Cryptolepis sanguinolenta is generally well tolerated and few side effects have been documented in humans even with its relatively long-term use in parts of China and India. Rat studies indicate that doses of the extract up to 500 mg/kg are relatively safe (78). However, higher doses induced CNS toxicity, thrombocytosis and inflammation in target organs. LD50 was estimated at greater than 3000 mg/kg (79). Cryptolepis sanguinolenta was shown in a rat model to lower testosterone levels and reduce sperm counts (80). However, this study was done with a preparation from the leaf of the plant and in Western botanical medicine the root is generally used. Additional studies would be needed to clarify if Cryptolepis sanguinolenta has anti-androgenic or anti-spermatogenic effects in humans.
Importantly, a novel finding of this current study is the fact that Cryptolepis sanguinolenta has strong activity against growing B. burgdorferi with low MIC and also non-growing stationary phase B. burgdorferi (Table 1, Fig. 1 and 2). Due to the fact that Cryptolepis sanguinolenta is traditionally used against malaria, in the Lyme treatment community it has been used for treatment of Babesia spp (81) which can be a co-infecting, malaria like organism. To our knowledge, the anti-Borrelial effect of Cryptolepis sanguinolenta has not previously been documented and further in vitro and in vivo studies are warranted to investigate the potential role Cryptolepis sanguinolenta may serve in the treatment of Lyme disease.”
“Cryptolepis sanguinolenta (Lindl.) Schltr (Periplocaceae), has a longstanding traditional use in the treatment of malaria in the West African region. Recent evidence suggests that the aqueous extract from the roots and the major alkaloid from the plant, cryptolepine, have prospects as cancer chemotherapeutic agents on account of their potent cytotoxicity to mammalian cells. Several mechanisms have been proposed to explain the cytotoxic activities of the agents. However, emerging evidence from their anti-inflammatory actions suggest that the mechanism of the cytotoxicity may be closely related to its anti-inflammatory activity. This review looks at the mechanisms of cryptolepis-induced cytotoxicity, its link with inflammation and its potential as anticancer agent. The elucidation of these interwoven mechanisms may be useful in the development of cryptolepine or other analogues as new anticancer agents.”
Cryptolepis sanguinolenta Cryptolepis sanguinolenta ( Li nd l.) Schltr. (Periplocaceae) is a climbing shrub with blood-red colored juice in the cut stem (Paulo and Houghton 2003). The leaves are glabrous, oblong-elliptic or ovalate, shortly acuminate apex, rounded, sometimes acutely cuneate base. The flowers are greenish-yellow, the fruit is a follicle, linear 17–31 cm long, and the seeds are 10–12 mm long with a tuft of silky hairs at the end. The plant grows in the rainforest and deciduous forest belt (Iwu 1993) and is found in secondary forest from Nigeria, Ghana to Senegal (Dokosi 1998). In local traditional medicine, the macerated roots are used as hypotensive and antipyrectic (colic) agents and as a tonic for rheumatism and against gastrointestinal problems (Oliver-Bever 1986). In Ghana, the root-bark is used in folk medicine to increase virility (Dokosi 1998). Root decoction has been used by traditional healers for the treatment of several fevers (malaria, infections of stomach) and the leaves as an antimalarial and for the cicatrizing of wounds (Oliver-Bever 1986; Iwu 1993; Iwu et al. 1999; Neuwinger 2000).Roots contain a quinoline-derived indole alkaloid, cryptolepine, reported to have a marked hypothermic effect, as well as inducing prolonged vasodilatation, causing marked and durable hypotension.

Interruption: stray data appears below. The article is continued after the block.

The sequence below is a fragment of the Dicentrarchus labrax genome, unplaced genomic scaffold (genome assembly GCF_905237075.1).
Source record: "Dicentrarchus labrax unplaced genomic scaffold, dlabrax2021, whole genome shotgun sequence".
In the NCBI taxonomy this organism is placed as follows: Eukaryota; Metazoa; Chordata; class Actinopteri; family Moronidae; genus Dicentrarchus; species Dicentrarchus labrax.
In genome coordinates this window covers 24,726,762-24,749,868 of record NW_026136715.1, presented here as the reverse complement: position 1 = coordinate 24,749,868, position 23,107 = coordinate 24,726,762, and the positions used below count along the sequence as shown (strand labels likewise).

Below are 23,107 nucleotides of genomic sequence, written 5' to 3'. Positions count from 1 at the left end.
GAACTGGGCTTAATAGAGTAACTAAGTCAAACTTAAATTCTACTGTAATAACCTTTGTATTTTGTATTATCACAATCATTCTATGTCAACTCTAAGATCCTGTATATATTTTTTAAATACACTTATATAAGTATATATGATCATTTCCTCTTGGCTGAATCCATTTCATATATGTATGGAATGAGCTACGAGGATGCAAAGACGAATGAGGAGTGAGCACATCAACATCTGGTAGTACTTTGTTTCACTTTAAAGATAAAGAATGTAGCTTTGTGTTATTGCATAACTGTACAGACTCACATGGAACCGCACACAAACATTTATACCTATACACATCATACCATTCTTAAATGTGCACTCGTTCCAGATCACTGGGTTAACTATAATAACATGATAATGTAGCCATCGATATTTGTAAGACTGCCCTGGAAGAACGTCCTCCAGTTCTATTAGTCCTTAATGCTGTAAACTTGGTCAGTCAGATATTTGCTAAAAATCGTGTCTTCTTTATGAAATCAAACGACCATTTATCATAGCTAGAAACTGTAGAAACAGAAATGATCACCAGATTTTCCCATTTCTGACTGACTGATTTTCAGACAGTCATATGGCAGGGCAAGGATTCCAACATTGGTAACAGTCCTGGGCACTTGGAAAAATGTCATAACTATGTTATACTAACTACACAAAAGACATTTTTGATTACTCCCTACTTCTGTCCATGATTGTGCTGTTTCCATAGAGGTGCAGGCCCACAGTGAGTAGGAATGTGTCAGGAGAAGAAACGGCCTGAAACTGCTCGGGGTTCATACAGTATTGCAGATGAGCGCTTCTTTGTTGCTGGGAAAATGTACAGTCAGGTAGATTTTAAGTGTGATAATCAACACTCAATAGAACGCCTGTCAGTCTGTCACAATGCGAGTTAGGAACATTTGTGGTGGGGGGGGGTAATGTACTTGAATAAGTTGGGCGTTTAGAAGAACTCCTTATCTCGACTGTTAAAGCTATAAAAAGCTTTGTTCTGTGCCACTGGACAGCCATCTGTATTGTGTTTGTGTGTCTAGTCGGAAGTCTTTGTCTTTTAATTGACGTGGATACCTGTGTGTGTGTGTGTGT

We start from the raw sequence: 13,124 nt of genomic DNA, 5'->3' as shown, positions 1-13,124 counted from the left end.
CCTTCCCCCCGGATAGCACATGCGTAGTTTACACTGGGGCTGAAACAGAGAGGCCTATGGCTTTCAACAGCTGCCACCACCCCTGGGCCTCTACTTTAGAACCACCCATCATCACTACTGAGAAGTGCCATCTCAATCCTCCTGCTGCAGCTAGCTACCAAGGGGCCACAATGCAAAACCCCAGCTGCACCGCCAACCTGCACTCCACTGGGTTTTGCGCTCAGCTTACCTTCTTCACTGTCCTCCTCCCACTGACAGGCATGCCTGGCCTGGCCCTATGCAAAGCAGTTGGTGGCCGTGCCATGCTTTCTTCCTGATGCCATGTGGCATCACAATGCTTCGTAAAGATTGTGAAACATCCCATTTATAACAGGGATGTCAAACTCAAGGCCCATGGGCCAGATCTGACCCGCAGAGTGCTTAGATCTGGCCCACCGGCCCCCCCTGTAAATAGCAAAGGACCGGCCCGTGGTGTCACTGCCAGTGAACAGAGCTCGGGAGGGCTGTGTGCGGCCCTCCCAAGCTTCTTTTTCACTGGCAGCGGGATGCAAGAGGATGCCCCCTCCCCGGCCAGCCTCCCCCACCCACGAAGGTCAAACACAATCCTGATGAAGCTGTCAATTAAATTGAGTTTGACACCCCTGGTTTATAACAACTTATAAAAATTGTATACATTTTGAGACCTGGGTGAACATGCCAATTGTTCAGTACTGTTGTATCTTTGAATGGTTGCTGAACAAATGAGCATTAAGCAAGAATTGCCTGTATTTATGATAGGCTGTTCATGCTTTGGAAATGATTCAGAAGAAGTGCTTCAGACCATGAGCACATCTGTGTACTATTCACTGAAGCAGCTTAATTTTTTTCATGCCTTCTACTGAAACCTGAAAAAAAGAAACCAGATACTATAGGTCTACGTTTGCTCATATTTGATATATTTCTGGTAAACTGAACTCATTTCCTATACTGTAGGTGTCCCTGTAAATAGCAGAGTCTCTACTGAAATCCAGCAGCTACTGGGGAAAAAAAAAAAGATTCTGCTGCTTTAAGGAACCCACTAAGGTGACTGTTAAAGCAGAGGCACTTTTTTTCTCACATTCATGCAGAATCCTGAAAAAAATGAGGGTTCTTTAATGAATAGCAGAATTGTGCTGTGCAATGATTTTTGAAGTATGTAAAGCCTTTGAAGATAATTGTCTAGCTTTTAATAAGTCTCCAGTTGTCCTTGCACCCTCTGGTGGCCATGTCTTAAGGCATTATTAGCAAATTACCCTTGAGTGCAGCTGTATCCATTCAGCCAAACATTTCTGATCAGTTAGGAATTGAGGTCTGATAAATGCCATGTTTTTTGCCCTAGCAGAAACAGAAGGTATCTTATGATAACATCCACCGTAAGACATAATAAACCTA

Cryptolepine containing plants have been use by local peoples also as a natural dye. It has low toxicity and the aqueous extract of the root has antimicrobial activity against three urogenital pathogens (Neisseria gonrrhoeae, E. coli, and Candida albicans), but not against Pseudomonas aeruginosa (Oliver-Bever 1986).Cryptolepine is the major alkaloid which occurs at a yield of 0.52% w/w in the roots, 0.48% in stems, 1.03% in leaves (Iwu 1993). Cryptolepine is a rare example of a natural product whose synthesis (1906) has been reported before its isolation (23 years later) (Bierer et al. 1998a). Aqueous extracts of C. sanguinolenta are of interest today because of their antimicrobial (Paulo et al. 1994a,b; Silva et al. 1996; Sawer et al. 2005), antimycobacterial (Gibbons et al. 2003), antihyperglycemic (Bierer et al. 1998a,b; Luo et al. 1998), antimalarial (Tona et al. 1999; Paulo et al. 2000; Wright et al. 2001, 2005; Will-cox and Bodeker 2004; Ansah et al. 2005), antiamoebial (Tona et al. 1998) and anticancer potential (Ansah and Gooderham 2002), supporting the plants multiple traditional uses in traditional medicine. Of particular interest is its application as a new potential antimalarial whose mode of action is distinct from that of chlorine and artemisinin-derived drugs. Preliminary clinical trials have shown promising results as a remedy against malaria in Ghana”